Background: Defecography is commonly used in investigation of pelvic floor and anorectal dysfunction, and incorporates measurement of pelvic floor movement during various maneuvers. These measurements are usually referenced to bony landmarks, particularly the ischial tuberosities. These bony landmarks may be difficult to visualize; theoretically, the use of digital subtraction in filming defecography studies should eliminate the need to pinpoint bony position. Methods: We filmed 25 defecogram studies in both nonsubtracted and subtracted formats, and interpreted each study blindly, subsequently comparing diagnoses and measurements. Results: Subtraction was of limited benefit in only one case, was impossible in one case, added no useful information in 18 cases, and hindered visualization of abnormalities in five cases. Conclusions: Because of the multiple overlapping densities and the inability to restrict patient movement, digital subtraction is unhelpful in defecography.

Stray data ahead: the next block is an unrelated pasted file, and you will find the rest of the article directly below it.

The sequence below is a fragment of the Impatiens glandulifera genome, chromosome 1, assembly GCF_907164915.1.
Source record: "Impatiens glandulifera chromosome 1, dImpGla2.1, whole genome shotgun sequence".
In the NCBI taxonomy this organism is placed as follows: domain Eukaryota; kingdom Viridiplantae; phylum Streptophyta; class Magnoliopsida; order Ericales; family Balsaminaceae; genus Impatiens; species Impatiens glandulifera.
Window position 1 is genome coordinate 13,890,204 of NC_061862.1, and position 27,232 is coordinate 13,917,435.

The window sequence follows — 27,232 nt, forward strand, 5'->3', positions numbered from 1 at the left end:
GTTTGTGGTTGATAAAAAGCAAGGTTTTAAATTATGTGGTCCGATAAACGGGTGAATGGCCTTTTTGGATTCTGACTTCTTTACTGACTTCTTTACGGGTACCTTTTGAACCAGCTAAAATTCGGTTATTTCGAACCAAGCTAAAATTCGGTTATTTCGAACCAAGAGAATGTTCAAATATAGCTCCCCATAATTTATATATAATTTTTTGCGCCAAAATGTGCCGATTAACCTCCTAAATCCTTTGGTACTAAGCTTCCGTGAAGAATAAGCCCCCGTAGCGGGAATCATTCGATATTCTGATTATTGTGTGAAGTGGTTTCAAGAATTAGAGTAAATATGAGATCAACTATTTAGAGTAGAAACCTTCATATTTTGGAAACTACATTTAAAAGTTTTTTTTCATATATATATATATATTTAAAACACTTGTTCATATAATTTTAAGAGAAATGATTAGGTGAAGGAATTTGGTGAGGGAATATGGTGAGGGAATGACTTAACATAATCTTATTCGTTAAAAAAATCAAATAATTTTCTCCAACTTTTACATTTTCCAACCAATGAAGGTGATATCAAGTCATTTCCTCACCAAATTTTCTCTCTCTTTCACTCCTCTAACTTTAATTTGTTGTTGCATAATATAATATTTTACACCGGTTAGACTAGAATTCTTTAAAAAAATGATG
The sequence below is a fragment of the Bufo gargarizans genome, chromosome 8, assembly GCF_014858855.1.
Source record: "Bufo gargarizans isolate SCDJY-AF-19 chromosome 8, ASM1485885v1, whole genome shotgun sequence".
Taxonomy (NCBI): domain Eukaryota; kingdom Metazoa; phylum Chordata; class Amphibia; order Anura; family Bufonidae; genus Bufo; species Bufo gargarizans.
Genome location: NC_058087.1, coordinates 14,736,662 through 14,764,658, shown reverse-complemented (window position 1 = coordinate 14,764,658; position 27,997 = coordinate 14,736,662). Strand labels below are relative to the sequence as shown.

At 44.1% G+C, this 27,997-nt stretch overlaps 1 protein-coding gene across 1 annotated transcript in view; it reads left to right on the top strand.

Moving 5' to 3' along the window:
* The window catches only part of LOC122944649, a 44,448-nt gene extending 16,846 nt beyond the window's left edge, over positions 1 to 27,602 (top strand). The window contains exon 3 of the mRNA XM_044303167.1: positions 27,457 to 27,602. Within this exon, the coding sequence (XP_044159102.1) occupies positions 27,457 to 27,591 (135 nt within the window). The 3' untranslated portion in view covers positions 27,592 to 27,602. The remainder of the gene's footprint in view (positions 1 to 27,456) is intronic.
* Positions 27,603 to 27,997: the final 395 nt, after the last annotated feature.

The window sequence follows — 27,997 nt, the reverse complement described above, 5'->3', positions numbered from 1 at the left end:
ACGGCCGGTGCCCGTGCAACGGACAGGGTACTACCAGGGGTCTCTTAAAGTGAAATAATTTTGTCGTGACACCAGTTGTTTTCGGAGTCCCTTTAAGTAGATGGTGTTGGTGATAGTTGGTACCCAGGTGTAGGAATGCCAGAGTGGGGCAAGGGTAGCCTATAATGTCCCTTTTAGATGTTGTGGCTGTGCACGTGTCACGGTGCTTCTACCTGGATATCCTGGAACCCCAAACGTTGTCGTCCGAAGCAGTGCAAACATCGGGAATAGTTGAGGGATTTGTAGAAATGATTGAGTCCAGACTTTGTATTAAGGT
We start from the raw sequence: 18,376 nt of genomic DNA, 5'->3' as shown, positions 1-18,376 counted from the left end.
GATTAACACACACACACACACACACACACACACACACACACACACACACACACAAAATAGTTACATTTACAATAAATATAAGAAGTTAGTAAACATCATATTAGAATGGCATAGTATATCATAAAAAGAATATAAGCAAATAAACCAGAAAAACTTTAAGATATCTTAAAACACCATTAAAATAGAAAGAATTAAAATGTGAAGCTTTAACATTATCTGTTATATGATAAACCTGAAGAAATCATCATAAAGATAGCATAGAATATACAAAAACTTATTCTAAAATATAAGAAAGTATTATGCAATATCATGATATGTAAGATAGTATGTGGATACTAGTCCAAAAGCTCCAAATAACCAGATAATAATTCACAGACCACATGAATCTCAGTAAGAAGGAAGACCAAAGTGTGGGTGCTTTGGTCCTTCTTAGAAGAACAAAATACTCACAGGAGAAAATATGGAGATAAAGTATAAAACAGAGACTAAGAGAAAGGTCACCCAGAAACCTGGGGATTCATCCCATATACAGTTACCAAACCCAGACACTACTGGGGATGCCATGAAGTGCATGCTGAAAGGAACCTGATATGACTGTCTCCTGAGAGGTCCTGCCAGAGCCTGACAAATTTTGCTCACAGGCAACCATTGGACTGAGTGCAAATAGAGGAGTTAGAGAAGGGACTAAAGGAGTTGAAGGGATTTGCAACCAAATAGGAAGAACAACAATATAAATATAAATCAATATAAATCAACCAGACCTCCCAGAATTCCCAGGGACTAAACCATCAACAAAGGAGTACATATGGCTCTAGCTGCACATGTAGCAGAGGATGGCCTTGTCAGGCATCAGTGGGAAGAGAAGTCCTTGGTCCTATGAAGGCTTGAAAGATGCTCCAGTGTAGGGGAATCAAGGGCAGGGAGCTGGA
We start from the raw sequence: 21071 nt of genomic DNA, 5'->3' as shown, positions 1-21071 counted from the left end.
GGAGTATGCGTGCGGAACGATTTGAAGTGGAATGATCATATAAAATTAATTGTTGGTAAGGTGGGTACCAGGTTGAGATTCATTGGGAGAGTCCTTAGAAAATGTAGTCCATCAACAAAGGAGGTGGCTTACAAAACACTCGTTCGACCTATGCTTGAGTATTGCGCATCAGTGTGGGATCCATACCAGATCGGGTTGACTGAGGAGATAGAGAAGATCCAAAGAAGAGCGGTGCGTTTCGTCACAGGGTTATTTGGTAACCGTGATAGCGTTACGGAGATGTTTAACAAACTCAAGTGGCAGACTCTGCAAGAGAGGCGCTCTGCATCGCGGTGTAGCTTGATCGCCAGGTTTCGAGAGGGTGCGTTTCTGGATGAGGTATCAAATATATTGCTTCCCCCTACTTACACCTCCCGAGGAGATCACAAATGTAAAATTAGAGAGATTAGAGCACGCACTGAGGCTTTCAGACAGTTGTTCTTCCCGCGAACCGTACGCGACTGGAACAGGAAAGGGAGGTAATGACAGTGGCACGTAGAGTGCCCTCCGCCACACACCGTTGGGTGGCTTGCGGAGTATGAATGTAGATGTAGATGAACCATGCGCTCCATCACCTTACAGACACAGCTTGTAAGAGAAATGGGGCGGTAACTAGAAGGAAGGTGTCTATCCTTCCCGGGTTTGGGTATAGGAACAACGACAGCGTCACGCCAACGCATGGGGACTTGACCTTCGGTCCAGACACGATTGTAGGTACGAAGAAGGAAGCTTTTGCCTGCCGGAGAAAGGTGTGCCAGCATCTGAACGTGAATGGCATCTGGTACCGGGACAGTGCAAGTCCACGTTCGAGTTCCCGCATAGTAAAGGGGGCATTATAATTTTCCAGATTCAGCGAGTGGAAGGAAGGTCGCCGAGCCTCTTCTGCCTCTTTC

- Radiography, digital
- Rectum, radiography
ASJC Scopus subject areas
- Radiological and Ultrasound Technology
- Radiology Nuclear Medicine and imaging